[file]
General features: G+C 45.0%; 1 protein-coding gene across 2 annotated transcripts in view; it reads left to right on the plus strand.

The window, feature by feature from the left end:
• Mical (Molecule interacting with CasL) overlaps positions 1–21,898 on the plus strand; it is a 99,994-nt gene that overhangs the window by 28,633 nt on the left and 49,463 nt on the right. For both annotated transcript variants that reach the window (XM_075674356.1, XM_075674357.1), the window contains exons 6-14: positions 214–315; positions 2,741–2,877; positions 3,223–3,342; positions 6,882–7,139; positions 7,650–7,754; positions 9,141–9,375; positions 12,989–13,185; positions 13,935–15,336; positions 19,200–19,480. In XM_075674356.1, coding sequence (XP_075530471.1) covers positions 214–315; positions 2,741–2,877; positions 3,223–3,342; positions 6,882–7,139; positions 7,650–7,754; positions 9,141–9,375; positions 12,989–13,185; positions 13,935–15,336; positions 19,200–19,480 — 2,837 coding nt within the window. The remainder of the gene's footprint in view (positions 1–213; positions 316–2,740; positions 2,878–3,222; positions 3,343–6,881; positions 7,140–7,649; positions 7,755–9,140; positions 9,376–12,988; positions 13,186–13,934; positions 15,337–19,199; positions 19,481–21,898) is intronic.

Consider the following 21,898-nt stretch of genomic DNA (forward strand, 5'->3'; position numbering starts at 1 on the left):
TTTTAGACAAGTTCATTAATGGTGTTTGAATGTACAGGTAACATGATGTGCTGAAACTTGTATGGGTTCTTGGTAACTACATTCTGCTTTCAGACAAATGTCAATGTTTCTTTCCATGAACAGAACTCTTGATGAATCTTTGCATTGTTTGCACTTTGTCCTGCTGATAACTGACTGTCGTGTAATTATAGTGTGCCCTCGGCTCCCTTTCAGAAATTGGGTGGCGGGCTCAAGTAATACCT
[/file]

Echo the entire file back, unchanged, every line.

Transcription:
General features: G+C 45.0%; 1 protein-coding gene across 2 annotated transcripts in view; it reads left to right on the plus strand.

The window, feature by feature from the left end:
• Mical (Molecule interacting with CasL) overlaps positions 1–21,898 on the plus strand; it is a 99,994-nt gene that overhangs the window by 28,633 nt on the left and 49,463 nt on the right. For both annotated transcript variants that reach the window (XM_075674356.1, XM_075674357.1), the window contains exons 6-14: positions 214–315; positions 2,741–2,877; positions 3,223–3,342; positions 6,882–7,139; positions 7,650–7,754; positions 9,141–9,375; positions 12,989–13,185; positions 13,935–15,336; positions 19,200–19,480. In XM_075674356.1, coding sequence (XP_075530471.1) covers positions 214–315; positions 2,741–2,877; positions 3,223–3,342; positions 6,882–7,139; positions 7,650–7,754; positions 9,141–9,375; positions 12,989–13,185; positions 13,935–15,336; positions 19,200–19,480 — 2,837 coding nt within the window. The remainder of the gene's footprint in view (positions 1–213; positions 316–2,740; positions 2,878–3,222; positions 3,343–6,881; positions 7,140–7,649; positions 7,755–9,140; positions 9,376–12,988; positions 13,186–13,934; positions 15,337–19,199; positions 19,481–21,898) is intronic.

Consider the following 21,898-nt stretch of genomic DNA (forward strand, 5'->3'; position numbering starts at 1 on the left):
TTTTAGACAAGTTCATTAATGGTGTTTGAATGTACAGGTAACATGATGTGCTGAAACTTGTATGGGTTCTTGGTAACTACATTCTGCTTTCAGACAAATGTCAATGTTTCTTTCCATGAACAGAACTCTTGATGAATCTTTGCATTGTTTGCACTTTGTCCTGCTGATAACTGACTGTCGTGTAATTATAGTGTGCCCTCGGCTCCCTTTCAGAAATTGGGTGGCGGGCTCAAGTAATACCT